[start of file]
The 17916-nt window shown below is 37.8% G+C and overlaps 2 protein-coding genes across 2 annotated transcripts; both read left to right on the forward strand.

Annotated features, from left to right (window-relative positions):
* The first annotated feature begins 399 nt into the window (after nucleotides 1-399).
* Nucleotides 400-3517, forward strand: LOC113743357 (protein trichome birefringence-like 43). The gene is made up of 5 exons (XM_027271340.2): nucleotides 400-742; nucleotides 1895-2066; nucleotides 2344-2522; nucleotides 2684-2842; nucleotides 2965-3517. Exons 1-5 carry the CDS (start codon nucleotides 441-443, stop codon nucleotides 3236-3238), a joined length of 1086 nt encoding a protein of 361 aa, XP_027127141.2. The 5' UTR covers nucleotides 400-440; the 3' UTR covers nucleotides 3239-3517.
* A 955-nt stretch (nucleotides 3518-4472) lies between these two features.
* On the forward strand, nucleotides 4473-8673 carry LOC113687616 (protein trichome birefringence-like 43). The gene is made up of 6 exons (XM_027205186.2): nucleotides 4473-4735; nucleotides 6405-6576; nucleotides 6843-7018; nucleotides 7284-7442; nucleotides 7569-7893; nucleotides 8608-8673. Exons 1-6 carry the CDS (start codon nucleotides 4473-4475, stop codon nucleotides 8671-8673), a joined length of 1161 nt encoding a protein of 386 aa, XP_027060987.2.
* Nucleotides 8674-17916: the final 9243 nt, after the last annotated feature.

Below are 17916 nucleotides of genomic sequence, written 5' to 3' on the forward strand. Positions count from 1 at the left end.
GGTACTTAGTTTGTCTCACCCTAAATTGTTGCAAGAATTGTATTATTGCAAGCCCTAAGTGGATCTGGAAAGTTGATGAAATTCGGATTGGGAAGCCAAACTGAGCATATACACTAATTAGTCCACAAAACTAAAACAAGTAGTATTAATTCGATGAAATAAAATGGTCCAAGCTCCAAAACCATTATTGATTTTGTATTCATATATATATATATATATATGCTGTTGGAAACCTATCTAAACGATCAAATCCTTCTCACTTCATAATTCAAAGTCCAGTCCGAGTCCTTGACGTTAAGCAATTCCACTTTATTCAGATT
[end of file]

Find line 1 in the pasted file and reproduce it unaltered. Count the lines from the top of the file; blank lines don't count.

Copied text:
The 17916-nt window shown below is 37.8% G+C and overlaps 2 protein-coding genes across 2 annotated transcripts; both read left to right on the forward strand.